being a mom

Troubled Teen Industry: Where Helping Kids Includes Rape, Abuse & Starvation

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A Cochrane review, published in 2009 about Juvenile Awareness Programs For Preventing Juvenile Delinquency states that the television shows, these “edutainment” reality series like Teen Trouble and Scared Straight, in which troubled kids are sent to experience prisons and “learn from inmates” do little to curb the behavior they are attempting to correct:

 Results of this review indicate that not only does it fail to deter crime, but it actually leads to more offending behavior. Government officials permitting this program need to adopt rigorous evaluation to ensure that they are not causing more harm to the very citizens they pledge to protect.

The end result of a lot of these shows depict the troubled kids being sent off to the trouble teen “boarding schools” to receive additional “treatment.” Josh Shipp promotes some of these programs and they waive the fees due to the publicity generated from appearing on the show. Copper Canyon, a “therapeutic boarding school” which is featured on Teen Trouble, is part of a network of teen programs run by Aspen Education, which also operated a school known as Mount Bachelor Academy in Oregon. In 2009, Time Magazine ran an expose on some of the tactics used at the Mount Bachelor Academy, included forcing girls who had survived rape or sexual abuse to do lap dances and participate in other sexualized role play. This expose helped spur an investigation which led to this schools closure.  From the Time article:

For instance, in required seminars that the school calls Lifesteps, students say staff members of the residential program have instructed girls, some of whom say they have been victims of rape or sexual abuse, to dress in provocative clothing — fishnet stockings, high heels and miniskirts — and perform lap dances for male students as therapy.


Just as horrifying are the stories that comes from accounts of “religious homes” for troubled teens, where you can read stories about unlicensed group homes that operate out of Florida. A lot of these places operate under a “religious exemption” which means that they are closed to state licensing officials and that their inspection records are not made public. Girls, some as young as ten, are subjected to a practice called “flooring” in which a girl is held to the floor by a group of her peers for an hour or longer. After a girl is “floored” she is usually sent to a small, windowless cell, sometimes for days at a time, called The “Grace” room where a girl can contemplate how she misbehaved. From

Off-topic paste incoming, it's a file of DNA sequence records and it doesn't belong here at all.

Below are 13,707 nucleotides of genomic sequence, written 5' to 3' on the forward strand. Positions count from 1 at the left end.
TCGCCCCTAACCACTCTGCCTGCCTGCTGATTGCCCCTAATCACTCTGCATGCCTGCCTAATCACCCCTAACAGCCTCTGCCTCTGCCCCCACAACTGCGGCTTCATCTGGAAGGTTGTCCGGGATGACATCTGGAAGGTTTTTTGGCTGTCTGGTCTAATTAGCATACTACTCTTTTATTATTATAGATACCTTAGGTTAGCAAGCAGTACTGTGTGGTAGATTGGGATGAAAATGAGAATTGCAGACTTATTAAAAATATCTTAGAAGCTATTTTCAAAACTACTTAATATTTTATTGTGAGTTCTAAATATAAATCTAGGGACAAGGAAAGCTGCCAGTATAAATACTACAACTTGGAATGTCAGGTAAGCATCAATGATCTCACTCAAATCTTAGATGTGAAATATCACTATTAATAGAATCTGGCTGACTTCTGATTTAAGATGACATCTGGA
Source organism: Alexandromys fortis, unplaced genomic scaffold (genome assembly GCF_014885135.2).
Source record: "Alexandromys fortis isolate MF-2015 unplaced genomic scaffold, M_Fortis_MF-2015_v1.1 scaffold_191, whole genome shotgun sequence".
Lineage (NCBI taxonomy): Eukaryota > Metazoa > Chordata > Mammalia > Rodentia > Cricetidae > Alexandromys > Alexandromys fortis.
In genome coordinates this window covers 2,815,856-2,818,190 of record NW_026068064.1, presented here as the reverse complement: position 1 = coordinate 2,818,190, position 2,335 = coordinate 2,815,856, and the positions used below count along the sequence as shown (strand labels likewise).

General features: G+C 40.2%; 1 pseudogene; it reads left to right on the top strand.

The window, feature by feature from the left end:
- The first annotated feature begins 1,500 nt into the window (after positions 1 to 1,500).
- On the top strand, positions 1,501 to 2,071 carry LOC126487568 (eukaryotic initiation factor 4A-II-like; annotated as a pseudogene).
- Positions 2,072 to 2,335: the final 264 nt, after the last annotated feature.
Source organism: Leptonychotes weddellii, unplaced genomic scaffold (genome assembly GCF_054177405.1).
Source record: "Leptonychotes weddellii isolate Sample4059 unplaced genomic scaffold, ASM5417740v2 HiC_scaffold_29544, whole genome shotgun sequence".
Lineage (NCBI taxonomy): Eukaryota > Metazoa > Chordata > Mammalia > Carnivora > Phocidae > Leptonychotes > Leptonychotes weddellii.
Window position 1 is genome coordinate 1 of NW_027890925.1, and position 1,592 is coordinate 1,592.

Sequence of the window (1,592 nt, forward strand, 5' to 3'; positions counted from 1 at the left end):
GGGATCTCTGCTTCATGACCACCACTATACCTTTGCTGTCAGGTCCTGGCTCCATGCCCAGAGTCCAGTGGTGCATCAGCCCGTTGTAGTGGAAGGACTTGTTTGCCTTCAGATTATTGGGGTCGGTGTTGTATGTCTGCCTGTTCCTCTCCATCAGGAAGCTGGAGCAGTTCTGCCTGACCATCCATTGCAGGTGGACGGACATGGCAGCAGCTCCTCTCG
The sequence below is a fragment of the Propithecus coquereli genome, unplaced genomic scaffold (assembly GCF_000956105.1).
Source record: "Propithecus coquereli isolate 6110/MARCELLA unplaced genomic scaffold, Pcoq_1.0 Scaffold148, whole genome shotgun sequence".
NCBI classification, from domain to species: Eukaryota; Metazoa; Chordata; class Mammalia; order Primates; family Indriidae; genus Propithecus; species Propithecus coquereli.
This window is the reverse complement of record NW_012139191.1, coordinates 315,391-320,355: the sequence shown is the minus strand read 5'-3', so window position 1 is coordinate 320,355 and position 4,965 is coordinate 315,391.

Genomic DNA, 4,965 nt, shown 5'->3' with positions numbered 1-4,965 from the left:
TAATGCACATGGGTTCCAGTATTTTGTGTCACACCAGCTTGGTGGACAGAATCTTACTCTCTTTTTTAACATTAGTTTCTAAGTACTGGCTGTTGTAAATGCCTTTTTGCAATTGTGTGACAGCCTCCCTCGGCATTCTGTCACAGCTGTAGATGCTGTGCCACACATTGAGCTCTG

Former residents complain they would be held there for days, with limited bathroom breaks, nothing to do and no one to talk to.

Other girls, they said, had soiled the carpet, out of necessity or spite.

“It was a disgusting little box,” 18-year-old Ali Reichle said. “Whenever you walked in that room, you could smell just the puke and the urine.”

The makeshift cell has an opening where a door would have hung. When a girl is banished, the opening is blocked with a table and manned by someone who makes sure the troublemaker stays put. Cookston said an adult is always present; residents said girls were often watched over by other children.

After reading so many of these accounts, one starts to feel like your own troubled kid may be better off in prison. I don’t know what the answer is for parents who are at their wit’s end dealing with a child they find out of hand, one who is participating in illegal activity or uncontrollable behavior. I do know that when we embark on this journey of parenthood we make an unspoken vow to these children to raise them, feed them, clothe them, teach them, love them and protect them. That shouldn’t end when the human we gave birth to exhibits problems. I’m sure a lot of parents who send their kids off to these places do so because they love their kids, they fear for their well-being and safety and they feel like they have no other choice. But along with this love of wanting what is best for our kids we owe it to them to fully research these places before we watch a scandalous reality show or see a special on Dr. Phil about how these programs can “fix” our kids and we arrange to have them kidnapped from their beds in the middle of the night.

No one ever said raising kids is easy. No matter how troubled they are we owe it to them to get them the help they need without worrying about them being subjected to abuse and trauma that will affect them when they become adults. For more help, information and resources, you can check out the Troubled Teen Reddit here.

(Photo:  Jaimie Duplass/Shutterstock)

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